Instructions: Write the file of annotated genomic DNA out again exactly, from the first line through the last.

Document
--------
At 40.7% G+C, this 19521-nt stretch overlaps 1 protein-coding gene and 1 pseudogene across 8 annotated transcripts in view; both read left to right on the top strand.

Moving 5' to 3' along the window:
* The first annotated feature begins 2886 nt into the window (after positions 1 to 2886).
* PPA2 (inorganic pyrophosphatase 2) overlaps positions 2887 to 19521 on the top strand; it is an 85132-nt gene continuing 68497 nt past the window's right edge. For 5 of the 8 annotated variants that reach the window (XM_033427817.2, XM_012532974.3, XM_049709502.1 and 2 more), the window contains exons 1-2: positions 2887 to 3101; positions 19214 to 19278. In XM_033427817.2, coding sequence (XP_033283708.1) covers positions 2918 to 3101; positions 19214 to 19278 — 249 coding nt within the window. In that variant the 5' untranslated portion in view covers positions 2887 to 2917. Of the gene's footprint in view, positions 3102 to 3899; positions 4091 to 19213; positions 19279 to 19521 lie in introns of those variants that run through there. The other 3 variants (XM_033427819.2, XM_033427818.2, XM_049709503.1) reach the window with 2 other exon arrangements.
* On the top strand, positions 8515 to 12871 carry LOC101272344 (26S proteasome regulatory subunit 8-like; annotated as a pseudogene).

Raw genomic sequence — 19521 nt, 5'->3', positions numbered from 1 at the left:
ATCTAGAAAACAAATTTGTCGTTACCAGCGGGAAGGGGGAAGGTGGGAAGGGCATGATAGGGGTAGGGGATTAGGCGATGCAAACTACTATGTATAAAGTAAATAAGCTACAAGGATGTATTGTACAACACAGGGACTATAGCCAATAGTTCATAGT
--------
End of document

At 40.7% G+C, this 19521-nt stretch overlaps 1 protein-coding gene and 1 pseudogene across 8 annotated transcripts in view; both read left to right on the top strand.

Moving 5' to 3' along the window:
* The first annotated feature begins 2886 nt into the window (after positions 1 to 2886).
* PPA2 (inorganic pyrophosphatase 2) overlaps positions 2887 to 19521 on the top strand; it is an 85132-nt gene continuing 68497 nt past the window's right edge. For 5 of the 8 annotated variants that reach the window (XM_033427817.2, XM_012532974.3, XM_049709502.1 and 2 more), the window contains exons 1-2: positions 2887 to 3101; positions 19214 to 19278. In XM_033427817.2, coding sequence (XP_033283708.1) covers positions 2918 to 3101; positions 19214 to 19278 — 249 coding nt within the window. In that variant the 5' untranslated portion in view covers positions 2887 to 2917. Of the gene's footprint in view, positions 3102 to 3899; positions 4091 to 19213; positions 19279 to 19521 lie in introns of those variants that run through there. The other 3 variants (XM_033427819.2, XM_033427818.2, XM_049709503.1) reach the window with 2 other exon arrangements.
* On the top strand, positions 8515 to 12871 carry LOC101272344 (26S proteasome regulatory subunit 8-like; annotated as a pseudogene).

Raw genomic sequence — 19521 nt, 5'->3', positions numbered from 1 at the left:
ATCTAGAAAACAAATTTGTCGTTACCAGCGGGAAGGGGGAAGGTGGGAAGGGCATGATAGGGGTAGGGGATTAGGCGATGCAAACTACTATGTATAAAGTAAATAAGCTACAAGGATGTATTGTACAACACAGGGACTATAGCCAATAGTTCATAGT